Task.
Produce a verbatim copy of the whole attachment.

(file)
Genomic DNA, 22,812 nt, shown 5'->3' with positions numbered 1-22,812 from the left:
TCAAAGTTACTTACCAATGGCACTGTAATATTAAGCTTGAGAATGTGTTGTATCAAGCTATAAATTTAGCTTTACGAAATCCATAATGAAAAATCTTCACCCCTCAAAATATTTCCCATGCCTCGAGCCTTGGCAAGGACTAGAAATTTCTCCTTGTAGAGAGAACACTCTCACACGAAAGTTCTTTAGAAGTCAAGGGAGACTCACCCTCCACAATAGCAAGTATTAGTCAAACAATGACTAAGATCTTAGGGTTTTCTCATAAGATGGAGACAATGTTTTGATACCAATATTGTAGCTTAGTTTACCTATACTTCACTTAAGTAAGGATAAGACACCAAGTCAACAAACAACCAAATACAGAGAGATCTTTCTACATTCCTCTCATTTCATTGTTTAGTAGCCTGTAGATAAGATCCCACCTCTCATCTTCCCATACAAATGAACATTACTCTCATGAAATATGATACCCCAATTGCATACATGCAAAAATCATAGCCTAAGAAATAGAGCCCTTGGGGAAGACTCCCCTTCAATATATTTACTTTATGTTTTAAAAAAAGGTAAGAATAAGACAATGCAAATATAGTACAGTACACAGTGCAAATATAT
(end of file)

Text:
Genomic DNA, 22,812 nt, shown 5'->3' with positions numbered 1-22,812 from the left:
TCAAAGTTACTTACCAATGGCACTGTAATATTAAGCTTGAGAATGTGTTGTATCAAGCTATAAATTTAGCTTTACGAAATCCATAATGAAAAATCTTCACCCCTCAAAATATTTCCCATGCCTCGAGCCTTGGCAAGGACTAGAAATTTCTCCTTGTAGAGAGAACACTCTCACACGAAAGTTCTTTAGAAGTCAAGGGAGACTCACCCTCCACAATAGCAAGTATTAGTCAAACAATGACTAAGATCTTAGGGTTTTCTCATAAGATGGAGACAATGTTTTGATACCAATATTGTAGCTTAGTTTACCTATACTTCACTTAAGTAAGGATAAGACACCAAGTCAACAAACAACCAAATACAGAGAGATCTTTCTACATTCCTCTCATTTCATTGTTTAGTAGCCTGTAGATAAGATCCCACCTCTCATCTTCCCATACAAATGAACATTACTCTCATGAAATATGATACCCCAATTGCATACATGCAAAAATCATAGCCTAAGAAATAGAGCCCTTGGGGAAGACTCCCCTTCAATATATTTACTTTATGTTTTAAAAAAAGGTAAGAATAAGACAATGCAAATATAGTACAGTACACAGTGCAAATATAT